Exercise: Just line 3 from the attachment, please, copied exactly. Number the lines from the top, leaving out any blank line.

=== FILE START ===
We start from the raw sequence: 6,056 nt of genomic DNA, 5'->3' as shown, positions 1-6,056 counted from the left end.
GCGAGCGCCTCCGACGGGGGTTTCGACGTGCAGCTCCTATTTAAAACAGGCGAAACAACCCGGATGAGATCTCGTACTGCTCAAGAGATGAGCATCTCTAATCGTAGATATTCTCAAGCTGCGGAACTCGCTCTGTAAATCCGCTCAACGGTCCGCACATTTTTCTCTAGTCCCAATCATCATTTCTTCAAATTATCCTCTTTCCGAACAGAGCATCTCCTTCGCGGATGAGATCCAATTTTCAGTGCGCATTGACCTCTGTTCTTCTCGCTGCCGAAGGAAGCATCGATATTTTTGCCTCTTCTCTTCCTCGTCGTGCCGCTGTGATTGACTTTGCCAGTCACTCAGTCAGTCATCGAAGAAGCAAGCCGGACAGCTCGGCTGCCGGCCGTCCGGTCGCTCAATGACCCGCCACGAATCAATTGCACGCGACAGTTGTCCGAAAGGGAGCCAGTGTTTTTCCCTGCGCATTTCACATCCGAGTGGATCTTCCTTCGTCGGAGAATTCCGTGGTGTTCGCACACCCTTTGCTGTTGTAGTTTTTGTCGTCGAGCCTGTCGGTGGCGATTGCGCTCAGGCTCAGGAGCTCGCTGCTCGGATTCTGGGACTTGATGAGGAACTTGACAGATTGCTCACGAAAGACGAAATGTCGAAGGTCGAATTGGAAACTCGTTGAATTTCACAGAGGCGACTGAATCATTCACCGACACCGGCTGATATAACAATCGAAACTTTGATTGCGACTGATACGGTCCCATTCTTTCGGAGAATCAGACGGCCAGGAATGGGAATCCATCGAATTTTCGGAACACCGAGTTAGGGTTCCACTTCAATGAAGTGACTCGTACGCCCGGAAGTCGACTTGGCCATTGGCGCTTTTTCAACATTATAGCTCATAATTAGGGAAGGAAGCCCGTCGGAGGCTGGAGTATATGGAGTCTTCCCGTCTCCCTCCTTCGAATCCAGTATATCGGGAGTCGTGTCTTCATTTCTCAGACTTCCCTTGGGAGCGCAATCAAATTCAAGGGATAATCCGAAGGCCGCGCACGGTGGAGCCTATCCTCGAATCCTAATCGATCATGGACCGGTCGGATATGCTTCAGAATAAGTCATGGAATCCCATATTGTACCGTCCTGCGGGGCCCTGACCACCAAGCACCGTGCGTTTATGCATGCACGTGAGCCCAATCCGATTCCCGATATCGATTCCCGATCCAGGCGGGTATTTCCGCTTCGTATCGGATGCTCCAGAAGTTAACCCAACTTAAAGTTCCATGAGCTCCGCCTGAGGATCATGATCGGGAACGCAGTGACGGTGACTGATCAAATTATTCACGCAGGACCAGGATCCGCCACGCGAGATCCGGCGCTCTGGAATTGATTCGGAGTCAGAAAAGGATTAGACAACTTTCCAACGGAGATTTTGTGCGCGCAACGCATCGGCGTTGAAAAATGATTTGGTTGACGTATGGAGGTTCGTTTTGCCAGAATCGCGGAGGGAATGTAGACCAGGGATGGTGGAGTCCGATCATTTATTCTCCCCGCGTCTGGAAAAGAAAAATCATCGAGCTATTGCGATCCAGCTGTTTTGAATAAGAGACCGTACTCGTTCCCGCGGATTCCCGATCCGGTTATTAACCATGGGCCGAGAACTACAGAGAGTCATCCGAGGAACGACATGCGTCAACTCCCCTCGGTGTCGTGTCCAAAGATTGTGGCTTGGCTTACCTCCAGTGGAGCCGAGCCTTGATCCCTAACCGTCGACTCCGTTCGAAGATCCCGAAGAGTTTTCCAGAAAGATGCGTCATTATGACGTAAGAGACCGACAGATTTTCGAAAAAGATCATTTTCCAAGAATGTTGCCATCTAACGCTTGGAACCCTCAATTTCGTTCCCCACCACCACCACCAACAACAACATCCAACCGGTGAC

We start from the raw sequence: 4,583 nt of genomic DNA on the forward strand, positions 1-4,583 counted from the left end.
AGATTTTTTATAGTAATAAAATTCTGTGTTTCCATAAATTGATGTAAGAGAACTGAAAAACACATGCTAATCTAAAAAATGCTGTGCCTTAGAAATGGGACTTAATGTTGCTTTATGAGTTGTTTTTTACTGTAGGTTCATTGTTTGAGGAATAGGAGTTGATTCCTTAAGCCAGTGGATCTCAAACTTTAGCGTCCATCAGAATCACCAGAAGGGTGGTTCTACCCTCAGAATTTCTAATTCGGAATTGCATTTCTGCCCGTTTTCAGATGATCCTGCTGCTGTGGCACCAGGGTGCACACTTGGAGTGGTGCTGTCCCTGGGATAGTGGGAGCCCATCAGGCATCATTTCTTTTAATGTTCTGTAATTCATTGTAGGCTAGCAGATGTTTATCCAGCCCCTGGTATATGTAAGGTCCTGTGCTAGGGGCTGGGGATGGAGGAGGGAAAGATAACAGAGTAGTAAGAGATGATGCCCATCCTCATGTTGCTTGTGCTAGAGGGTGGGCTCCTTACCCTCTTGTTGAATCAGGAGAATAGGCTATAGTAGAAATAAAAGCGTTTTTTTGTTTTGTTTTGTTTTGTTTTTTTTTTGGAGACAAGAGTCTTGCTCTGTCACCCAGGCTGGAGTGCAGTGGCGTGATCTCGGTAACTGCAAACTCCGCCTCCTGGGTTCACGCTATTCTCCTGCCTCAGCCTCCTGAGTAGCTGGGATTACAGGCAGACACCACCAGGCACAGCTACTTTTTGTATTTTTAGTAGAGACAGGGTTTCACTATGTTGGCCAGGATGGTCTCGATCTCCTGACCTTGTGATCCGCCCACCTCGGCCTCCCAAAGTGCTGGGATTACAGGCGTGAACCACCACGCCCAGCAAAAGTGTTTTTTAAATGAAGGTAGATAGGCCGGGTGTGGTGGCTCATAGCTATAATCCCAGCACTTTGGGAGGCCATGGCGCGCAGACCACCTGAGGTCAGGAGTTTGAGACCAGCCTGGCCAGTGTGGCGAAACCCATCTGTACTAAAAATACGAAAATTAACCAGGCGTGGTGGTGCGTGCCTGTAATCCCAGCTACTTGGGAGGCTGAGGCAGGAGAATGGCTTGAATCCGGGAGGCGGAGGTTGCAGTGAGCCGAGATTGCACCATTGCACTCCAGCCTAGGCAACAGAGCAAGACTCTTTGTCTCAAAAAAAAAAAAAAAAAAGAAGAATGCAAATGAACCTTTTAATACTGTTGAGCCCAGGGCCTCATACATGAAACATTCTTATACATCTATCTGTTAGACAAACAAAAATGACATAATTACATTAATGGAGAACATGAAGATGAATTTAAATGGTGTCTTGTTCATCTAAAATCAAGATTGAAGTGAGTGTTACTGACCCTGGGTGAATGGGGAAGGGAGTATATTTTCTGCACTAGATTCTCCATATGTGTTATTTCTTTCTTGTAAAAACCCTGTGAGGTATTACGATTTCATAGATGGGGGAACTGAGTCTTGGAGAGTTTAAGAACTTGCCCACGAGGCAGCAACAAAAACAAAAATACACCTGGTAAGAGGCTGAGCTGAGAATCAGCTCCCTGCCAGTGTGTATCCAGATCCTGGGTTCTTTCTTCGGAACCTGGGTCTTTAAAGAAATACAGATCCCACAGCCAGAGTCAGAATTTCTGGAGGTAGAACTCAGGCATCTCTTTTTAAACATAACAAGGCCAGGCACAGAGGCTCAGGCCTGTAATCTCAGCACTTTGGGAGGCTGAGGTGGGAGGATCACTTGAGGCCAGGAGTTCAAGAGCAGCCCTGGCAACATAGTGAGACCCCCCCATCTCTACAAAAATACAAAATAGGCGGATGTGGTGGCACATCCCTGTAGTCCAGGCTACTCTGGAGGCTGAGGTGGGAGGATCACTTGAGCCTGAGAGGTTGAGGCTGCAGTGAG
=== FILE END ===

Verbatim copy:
We start from the raw sequence: 4,583 nt of genomic DNA on the forward strand, positions 1-4,583 counted from the left end.